‘The data was staggering’: Public officials react to Hot Stops investigation

An investigation by Houston Public Media found that bus shelters inconsistently provided protection against the heat during some of the hottest months of the summer.

By Sara Willa Ernst & Katie Watkins, Houston Public MediaSeptember 28, 2023 10:15 am, ,

From Houston Public Media:

This story is part of an investigative series into the impact of extreme heat on Metro riders. You can read part one and part two of the investigation. We also produced a podcast, Hot Stops: How Houston Bus Stops Get Dangerously Hot.

Some local officials, METRO bus riders and advocates are calling for change after a Houston Public Media investigation found Houston bus stops reached dangerously hot temperatures.

“As an advocate, I feel vindicated in many ways by the reporting,” said Gabe Cazares, Executive Director of LINK Houston, a local advocacy group focused on public transit. “This is something we experience every single day.”

He said the findings from our pilot study tracked with his personal experience taking the bus every day and the experiences of the riders his group advocates for.

We took temperatures at 21 bus stops in July and August, and compared them to other sources of shade, such as tree shade when it was available. We found that bus shelters inconsistently provided protection against the heat, while tree shade was an effective and consistent form of cooling for transit riders:

• Bus shelters often reached temperatures that pose an “extreme threat” of heat illness.

• In some cases, bus shelters were hotter than standing in direct sunlight.

• Tree shade was on average twice as cool as bus shelter shade.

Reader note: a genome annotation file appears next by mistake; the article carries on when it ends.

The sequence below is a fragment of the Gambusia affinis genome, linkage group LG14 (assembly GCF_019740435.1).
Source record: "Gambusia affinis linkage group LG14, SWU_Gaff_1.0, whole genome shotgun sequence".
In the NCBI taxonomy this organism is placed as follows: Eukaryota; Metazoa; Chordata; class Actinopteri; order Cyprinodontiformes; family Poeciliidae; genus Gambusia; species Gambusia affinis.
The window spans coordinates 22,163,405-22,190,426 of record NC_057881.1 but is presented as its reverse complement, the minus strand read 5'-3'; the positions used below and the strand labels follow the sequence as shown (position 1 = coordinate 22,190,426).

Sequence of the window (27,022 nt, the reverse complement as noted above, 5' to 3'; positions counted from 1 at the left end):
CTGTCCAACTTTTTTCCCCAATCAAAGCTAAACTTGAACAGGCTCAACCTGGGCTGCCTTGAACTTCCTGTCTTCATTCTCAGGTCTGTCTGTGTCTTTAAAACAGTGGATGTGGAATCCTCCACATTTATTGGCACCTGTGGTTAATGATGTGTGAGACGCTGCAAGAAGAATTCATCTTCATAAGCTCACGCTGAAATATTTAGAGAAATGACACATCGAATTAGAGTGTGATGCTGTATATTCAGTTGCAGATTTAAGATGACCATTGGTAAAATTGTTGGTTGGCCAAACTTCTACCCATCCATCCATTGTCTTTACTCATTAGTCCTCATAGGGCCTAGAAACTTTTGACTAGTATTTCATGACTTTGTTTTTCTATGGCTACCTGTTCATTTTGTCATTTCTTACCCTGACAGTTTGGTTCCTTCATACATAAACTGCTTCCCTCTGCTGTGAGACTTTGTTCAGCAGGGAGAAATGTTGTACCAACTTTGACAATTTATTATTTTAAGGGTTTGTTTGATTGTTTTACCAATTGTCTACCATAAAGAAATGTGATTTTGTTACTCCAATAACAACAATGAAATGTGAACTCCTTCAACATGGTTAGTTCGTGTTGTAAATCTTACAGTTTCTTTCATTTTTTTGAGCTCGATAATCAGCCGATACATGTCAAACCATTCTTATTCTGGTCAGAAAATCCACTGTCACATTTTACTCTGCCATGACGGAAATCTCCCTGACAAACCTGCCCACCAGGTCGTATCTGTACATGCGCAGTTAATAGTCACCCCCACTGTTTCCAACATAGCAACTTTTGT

• Tree shade never made the heat worse.

“The data that y’all collected was staggering and deeply concerning,” said Harris County Commissioner Lesley Briones representing Precinct 4. “In the most positive way, right? What are we going to do about it in terms of actionable changes?”

After publishing our findings, more than two dozen riders filled out a survey, sharing their experiences with the heat and their ideas for improving it. Twenty respondents said they’ve experienced symptoms of heat illness while waiting for the bus, such as feeling dizzy, faint, or nauseous. One rider said they passed out.

Lucio Vasquez / Houston Public Media

Pamala Henn takes a sip of water to cool down.

Bus rider Austin Stakes said he wasn’t surprised that it was hotter inside some bus shelters.

“Standing inside [a bus shelter] at three in the afternoon on a triple-digit day is absolutely brutal,” he said. “You can feel the heat radiating from the material against your back.”

Houston City Council Member Sallie Alcorn, who is up for re-election, said she plans to bring up the issue with her fellow council members, especially those on the Transportation, Technology and Infrastructure committee.

“I’m going to bring it up (to City Council) because I’m a bus rider, and I would like to talk to METRO about this,” Alcorn said.

METRO has plans to roll out 2,000 new bus shelters in the next five years. The new designs are based on the most common shelter type in Houston, which has clear panels on three sides. These types of shelters are where we observed hotter temperatures inside than in direct sunlight.

Lucio Vasquez / Houston Public Media

METRO's standard bus shelter design has clear panels on three sides.

Alcorn said given the findings of our study she wants to know what METRO plans to do moving forward.

“Because I think it weighs in, you don’t want to have this study done and then have the same old standard design,” Alcorn said.

While she plans to reach out to METRO about the bus shelters, Alcorn said the idea of planting trees near bus stops stood out to her as something the city could address.